On the 4th of November 2017 Birkbeck’s Graduate Research School hosted ‘No Trespassing: The Risks and Rewards of Interdisciplinary Research’, a half-day workshop organised by Dr Dermot Hodson from the Department of Politics. Inspired by Albert O. Hirschman’s concept of trespassing, this workshop, primarily taught by members of staff from across the School of Social Sciences, History and Philosophy (SSHP), brought together a wide range of expertise and personal perspectives on the intellectual benefits and dangers of interdisciplinarity. Understood as studies that deploy methods and insights from several traditional fields with the aim of integrating and combining multiple forms of knowledge, interdisciplinary research aims to make connections between concepts and to reassemble them in a circular way. Recognising the value of interdisciplinarity, the workshop stressed that interdisciplinary training should be integrated into academic careers. At the same time, it warned about the risks of superficiality associated with interdisciplinary research and the dangers of being excluded by disciplinary politics. In this sense, collaborating across disciplines involves a serious and careful rethinking of well-established academic borders that give meaning to specific fields of knowledge. Taking research beyond its comfort zone involves a creative crossing of a range of subject boundaries. Even though not all research should be interdisciplinary, the increasing complexity of issues with which we are faced as scholars compels us to look beyond single subject areas by stepping over the borders that contain our academic reality.
As Birkbeck students, we think that such boundaries are crossed in libraries, mediated exclusively on search engines and during formal academic meetings. What if we also attempt to trespass such delimiting lines of knowledge in other ways? While my first year as MPhil/PhD student in the Department of Politics was rewarding, I initially struggled to connect with many of my fellow students. Since last year I started organising monthly meetings with Politics PhD students and this year we have a WhatsApp group with more than 30 members. November’s workshop was also a fantastic opportunity to reflect upon our links with PhD students from different schools and departments at Birkbeck. At the event, we had the opportunity to discuss ways of increasing our interdisciplinary ambitions on a human level. Thanks to the efforts of Janice Lazarus, from the Department of Geography, PhD students from across the School of Social Sciences, History and Philosophy are now meeting weekly. This new intellectual network is helping us to step over our own disciplines by generating relevant ideas and arguments that go beyond departmental affiliations. Why is it working? Because it is an informal, real and direct way to avoid more ‘structured’ conversations that allow us to reflect upon personal experiences and projects with the potential to enrich our work.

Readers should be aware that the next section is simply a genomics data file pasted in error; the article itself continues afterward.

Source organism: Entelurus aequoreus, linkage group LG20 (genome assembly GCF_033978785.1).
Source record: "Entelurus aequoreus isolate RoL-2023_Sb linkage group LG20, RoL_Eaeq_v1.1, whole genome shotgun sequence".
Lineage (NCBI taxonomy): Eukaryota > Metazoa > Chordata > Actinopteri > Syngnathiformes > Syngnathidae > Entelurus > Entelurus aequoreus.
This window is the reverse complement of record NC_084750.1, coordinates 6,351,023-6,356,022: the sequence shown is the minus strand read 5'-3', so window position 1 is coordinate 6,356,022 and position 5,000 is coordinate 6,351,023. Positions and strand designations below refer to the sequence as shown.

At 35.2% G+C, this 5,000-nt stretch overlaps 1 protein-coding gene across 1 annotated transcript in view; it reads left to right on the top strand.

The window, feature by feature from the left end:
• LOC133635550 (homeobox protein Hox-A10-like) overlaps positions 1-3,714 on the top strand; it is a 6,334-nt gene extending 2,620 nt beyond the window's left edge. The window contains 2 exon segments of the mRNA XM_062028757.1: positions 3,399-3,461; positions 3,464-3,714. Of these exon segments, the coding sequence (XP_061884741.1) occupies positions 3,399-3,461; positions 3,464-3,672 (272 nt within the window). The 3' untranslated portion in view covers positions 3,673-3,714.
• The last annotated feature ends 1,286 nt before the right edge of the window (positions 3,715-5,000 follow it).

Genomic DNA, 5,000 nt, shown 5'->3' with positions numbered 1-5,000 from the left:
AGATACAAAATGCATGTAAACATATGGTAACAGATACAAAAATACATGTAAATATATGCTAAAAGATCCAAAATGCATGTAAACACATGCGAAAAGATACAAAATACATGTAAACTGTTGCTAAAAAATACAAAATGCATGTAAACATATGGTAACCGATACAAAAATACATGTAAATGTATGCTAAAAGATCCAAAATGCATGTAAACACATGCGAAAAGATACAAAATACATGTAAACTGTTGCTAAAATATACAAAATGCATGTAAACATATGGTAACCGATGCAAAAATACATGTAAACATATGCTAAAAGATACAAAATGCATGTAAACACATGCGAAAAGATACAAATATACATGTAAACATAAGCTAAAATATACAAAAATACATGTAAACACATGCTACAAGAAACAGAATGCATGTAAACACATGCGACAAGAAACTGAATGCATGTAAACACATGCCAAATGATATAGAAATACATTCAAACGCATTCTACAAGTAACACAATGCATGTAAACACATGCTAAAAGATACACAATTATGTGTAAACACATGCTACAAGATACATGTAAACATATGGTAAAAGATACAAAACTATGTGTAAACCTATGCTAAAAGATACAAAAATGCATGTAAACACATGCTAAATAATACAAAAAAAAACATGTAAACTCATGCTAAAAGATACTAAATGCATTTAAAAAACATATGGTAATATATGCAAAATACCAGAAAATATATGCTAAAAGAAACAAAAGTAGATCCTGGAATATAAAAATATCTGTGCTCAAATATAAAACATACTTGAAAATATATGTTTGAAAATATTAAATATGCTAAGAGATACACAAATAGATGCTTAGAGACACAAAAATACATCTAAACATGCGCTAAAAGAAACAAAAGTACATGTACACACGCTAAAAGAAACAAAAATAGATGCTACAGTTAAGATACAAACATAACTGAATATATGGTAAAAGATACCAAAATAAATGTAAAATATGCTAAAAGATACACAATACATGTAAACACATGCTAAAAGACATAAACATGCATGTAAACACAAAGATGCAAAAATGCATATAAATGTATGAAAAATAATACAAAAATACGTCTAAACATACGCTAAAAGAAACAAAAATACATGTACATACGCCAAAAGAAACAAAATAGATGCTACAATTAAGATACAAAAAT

Law, History, Geography, Politics, Art, Biology and Archaeology at times seem incommensurable but we are linking them through methods of analysis that are discursive in theory but practical in scope. By sharing research goals, we are becoming more aware of the fact that there are different paths of knowledge. Qualitative and quantitative methods, immersive fieldwork, archives and discourse analysis are being shared as a way to trespass rigid theorization. In so doing, generating new knowledge becomes a social activity of discovery that gets more and more exciting each week. Such meetings can also offer a possibility to ‘humanise’ the unpredictability of our research, both in premises and intentions. This is not necessarily something that can be grasped easily from our laughs, personal biographies or individual storytelling or from our most awkward and funny moments. Interdisciplinarity is not just a matter of addressing complex questions through a multiplicity of perspectives. Interdisciplinary research should be about reflexive rethinking and informal interaction that trespasses disciplinary boundaries.